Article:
Walter Flint spent two weeks most years decorating his Third Avenue home ahead of the Christmas season, but not this year.
ALBANY, Ga. -- In the past week, cars have slowly driven down Third Avenue in Albany, looking for a sight that is as much a Christmas tradition in the community as lighted trees and wreaths on doors.
But as they pass by 615 W. Third Ave., they're passing memories of Christmases past.
The starry white lights that since 1957 have outlined the house every Christmas season aren't glowing. Santa isn't sitting in a convertible car out front, warmly waving to passers-by, many of whom are taking grandchildren by the same spot that captured the spirit of the season for them when they were wide-eyed children looking from their own parents' cars.
"I dearly love the lights, and I want them to be a happy memory," the Rev. Walter Flint said Friday. "The lights were a big part of this town for over half a century. Even now, I see cars come up at night and slow down and then take off. I know they're disappointed.
"When a grown man would tell you, 'When I was his age,' and point at his grandson, 'my parents used to bring me by,' you know it's been a long time."
Indeed, Flint has been trying to "retire" from his Christmas tradition -- one that was essentially born half a world away in India -- since 2006. He didn't put them up in 2007, the year Easter Seals of Southwest Georgia made his annual display into the city's Christmas ornament. That prompted him to resurrect the lights and waving Santa in 2008, and he did it again in 2009.
But those, he said, were the final encores, and for a simple reason. At 87, he's reached the point where the two weeks of work setting up the display are just too physically demanding.
"The boys that started out with me as teenagers, they're in their 50s now," he said. "They're getting worn out, and I sure am.
"I wish I were 10 years younger and my helpers were, too. We always had a good time, but it takes about two weeks of work and I'm just getting too old for that. So many people can't believe it's over ... but I did it 53 years."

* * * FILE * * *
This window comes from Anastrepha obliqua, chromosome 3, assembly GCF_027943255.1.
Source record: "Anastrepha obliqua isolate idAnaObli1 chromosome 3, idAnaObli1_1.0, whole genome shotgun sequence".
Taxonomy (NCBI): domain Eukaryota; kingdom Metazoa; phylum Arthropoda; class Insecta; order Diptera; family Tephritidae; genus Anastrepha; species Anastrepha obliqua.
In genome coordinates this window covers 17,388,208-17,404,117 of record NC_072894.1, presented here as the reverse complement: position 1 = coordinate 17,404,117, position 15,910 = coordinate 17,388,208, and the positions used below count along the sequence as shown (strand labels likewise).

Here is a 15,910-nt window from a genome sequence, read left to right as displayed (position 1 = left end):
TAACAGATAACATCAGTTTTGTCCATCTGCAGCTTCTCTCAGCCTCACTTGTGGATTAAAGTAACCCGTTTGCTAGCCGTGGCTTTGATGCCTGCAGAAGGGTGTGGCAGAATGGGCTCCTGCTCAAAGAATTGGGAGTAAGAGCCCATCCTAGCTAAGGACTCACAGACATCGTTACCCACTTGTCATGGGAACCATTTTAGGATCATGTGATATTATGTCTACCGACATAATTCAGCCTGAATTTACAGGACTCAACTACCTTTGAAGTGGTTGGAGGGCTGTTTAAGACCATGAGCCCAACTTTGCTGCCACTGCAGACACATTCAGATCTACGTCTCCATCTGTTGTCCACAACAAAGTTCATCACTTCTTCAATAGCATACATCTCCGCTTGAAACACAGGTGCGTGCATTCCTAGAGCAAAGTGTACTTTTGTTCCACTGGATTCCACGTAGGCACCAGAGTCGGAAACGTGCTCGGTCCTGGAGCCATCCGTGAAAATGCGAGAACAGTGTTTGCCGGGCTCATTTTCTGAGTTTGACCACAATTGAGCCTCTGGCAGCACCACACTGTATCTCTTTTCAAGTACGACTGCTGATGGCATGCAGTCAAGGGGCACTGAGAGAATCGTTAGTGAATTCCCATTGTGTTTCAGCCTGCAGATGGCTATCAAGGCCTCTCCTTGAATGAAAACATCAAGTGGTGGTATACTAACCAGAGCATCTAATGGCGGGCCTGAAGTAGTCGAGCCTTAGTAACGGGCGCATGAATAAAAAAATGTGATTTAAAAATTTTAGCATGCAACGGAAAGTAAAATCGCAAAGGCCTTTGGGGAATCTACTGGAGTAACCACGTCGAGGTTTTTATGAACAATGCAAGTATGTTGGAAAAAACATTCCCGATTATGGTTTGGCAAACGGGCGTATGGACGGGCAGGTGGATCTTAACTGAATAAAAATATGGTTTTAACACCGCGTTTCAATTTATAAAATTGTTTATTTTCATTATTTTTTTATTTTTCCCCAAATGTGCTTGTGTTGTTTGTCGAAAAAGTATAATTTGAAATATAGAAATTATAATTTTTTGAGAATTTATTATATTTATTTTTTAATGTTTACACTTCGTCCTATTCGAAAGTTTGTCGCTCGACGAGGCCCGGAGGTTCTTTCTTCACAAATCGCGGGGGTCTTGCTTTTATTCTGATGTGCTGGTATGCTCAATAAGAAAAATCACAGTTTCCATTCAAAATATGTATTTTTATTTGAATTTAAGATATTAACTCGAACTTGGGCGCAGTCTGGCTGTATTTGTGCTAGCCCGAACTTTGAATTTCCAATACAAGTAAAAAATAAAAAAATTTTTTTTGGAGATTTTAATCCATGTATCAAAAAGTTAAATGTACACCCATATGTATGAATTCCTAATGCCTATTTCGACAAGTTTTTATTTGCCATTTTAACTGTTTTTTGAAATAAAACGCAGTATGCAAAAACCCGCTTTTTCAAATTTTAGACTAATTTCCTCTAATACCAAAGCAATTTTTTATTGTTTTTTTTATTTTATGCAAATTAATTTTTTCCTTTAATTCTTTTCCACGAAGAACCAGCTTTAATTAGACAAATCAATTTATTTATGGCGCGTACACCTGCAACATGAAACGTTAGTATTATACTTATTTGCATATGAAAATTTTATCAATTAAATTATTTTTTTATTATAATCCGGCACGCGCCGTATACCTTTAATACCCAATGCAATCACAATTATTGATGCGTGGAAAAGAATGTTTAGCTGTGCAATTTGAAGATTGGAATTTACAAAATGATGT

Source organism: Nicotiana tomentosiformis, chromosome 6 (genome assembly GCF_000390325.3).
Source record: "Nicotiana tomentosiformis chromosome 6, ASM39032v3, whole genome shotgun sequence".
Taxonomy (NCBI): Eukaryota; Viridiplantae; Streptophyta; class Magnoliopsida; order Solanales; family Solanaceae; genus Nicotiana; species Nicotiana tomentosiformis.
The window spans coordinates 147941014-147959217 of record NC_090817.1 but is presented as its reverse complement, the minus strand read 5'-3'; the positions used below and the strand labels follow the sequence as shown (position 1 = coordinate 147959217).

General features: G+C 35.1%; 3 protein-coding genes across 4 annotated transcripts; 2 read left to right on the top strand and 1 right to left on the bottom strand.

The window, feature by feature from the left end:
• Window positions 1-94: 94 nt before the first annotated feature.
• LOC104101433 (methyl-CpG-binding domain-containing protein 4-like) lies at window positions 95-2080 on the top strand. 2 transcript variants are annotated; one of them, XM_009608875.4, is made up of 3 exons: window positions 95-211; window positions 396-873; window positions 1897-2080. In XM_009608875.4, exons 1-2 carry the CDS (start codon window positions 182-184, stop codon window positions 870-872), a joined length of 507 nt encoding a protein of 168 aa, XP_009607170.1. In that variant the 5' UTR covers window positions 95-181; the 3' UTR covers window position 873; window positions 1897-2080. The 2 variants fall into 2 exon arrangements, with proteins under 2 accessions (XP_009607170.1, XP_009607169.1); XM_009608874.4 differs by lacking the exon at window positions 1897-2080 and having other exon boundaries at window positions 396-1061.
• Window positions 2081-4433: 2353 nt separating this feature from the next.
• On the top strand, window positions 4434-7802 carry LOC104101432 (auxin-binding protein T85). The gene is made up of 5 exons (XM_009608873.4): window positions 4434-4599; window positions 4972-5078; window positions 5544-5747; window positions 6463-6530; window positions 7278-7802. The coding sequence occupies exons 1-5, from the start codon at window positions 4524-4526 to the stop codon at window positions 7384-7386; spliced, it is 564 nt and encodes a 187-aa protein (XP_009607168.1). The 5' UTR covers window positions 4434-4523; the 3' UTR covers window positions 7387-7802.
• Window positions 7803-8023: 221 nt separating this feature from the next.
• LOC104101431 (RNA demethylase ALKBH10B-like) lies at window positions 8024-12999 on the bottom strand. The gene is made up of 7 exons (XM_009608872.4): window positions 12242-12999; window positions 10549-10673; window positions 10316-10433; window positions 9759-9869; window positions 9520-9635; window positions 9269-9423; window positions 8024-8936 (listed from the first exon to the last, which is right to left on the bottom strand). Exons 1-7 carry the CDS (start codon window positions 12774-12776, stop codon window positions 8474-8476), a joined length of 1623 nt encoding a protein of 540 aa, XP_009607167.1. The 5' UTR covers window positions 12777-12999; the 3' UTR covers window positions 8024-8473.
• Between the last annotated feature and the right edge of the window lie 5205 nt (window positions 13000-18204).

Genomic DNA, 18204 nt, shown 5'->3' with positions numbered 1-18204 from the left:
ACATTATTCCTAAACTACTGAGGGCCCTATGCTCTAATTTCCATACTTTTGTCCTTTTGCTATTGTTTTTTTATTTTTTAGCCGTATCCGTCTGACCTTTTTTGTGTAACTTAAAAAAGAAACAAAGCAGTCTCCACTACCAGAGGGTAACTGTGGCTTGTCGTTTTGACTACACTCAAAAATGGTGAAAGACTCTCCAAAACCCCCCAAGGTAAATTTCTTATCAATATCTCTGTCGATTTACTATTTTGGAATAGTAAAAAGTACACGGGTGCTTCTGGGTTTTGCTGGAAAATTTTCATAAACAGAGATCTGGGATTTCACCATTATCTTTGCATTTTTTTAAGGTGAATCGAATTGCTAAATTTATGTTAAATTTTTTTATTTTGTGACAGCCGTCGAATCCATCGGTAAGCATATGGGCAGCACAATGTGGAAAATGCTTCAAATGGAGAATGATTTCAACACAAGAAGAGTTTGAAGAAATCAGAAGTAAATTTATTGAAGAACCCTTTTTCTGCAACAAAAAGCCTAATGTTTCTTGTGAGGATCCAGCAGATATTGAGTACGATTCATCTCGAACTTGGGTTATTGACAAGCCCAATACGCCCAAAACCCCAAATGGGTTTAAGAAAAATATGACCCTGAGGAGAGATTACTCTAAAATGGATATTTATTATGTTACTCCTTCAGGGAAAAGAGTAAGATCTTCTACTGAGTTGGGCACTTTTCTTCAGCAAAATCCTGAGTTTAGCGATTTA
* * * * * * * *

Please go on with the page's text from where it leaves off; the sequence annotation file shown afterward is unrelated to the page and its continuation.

And with the exception of '07, motorists and their families have crept by the home, looking for the sign that the Christmas season had arrived.
"From the telephone calls I get, people ... it's almost as if they want to know, 'Why can't we do something about it?' But, of course, you can't," Flint said. "It was a labor of love, and it just grew over the years.
There's some talk that that part of the display or a photo collection depicting it as it evolved through the years might find its way to Thronateeska Heritage Center, which has iconic Albany memorabilia such as the neon rotating ice-cream licking bear that once rotated over the landmark Arctic Bear restaurant.
"I've had a call asking if we'd be interested in getting the collection," Thronateeska Executive Director Tommy Gregors said Friday. But museum officials and Flint haven't had any discussions yet, he said.
LIGHTS OF INDIA
Many traditions evolve from small events that don't seem pivotal at the time. Flint's Albany tradition shares that.
During World War II, he was an Army sergeant serving in the Armed Forces Radio Service in Lido and later New Dehli. The New Jersey native, who joined the military in 1942, was overseas during the holidays, longing for a Christmas tree.
"What they are is they're the lights that are used in radio dials," Flint says of the 10,000-plus white lights that outlined his home. "When I was in the Army in India -- that's when it started ... I was over in New Dehli and Burma -- I tried to get the supply sergeant to get me 100 Christmas tree lights. You know, the old colored bulbs.
"They said, 'Look, sergeant, you're in the Army. You don't get no lights.' Well, I thought, 'I'll just fix you up.' I ordered 1,000 pilot lights. Those are small ones that go in the radio dial to light it up. We were running the radio station over there.
"So," he continued, "I got 1,000 lights, wired them to copper wire, put them on a scruffy old tree, because you couldn't get a good cedar or anything in India, and everybody loved it -- the natives, the Indian people, the Brits, the GI's ... they all came by to see that tree. I said, 'This is something I can do when I get to be a civilian again.'"
That's exactly what he did. After returning to the states, he went back to school and got his bachelor's degree from New Jersey College before getting an advanced degree in public relations and communications from Columbia University. On the day after he graduated in 1948, he got a phone call from Milt George, who owned WGPC radio in Albany.
George offered him a job at $50 a week. That was enough to convince him to load up his 9-year-old Plymouth and drive south for "a while" that has lasted 62 years.
"For 20 years, I woke this town up," Flint said. "We had (an affiliation with) CBS, which was a good network, but we only had 250 watts. You could hardly hear us across the river. But we had a good time. Albany was such a nice town in those days."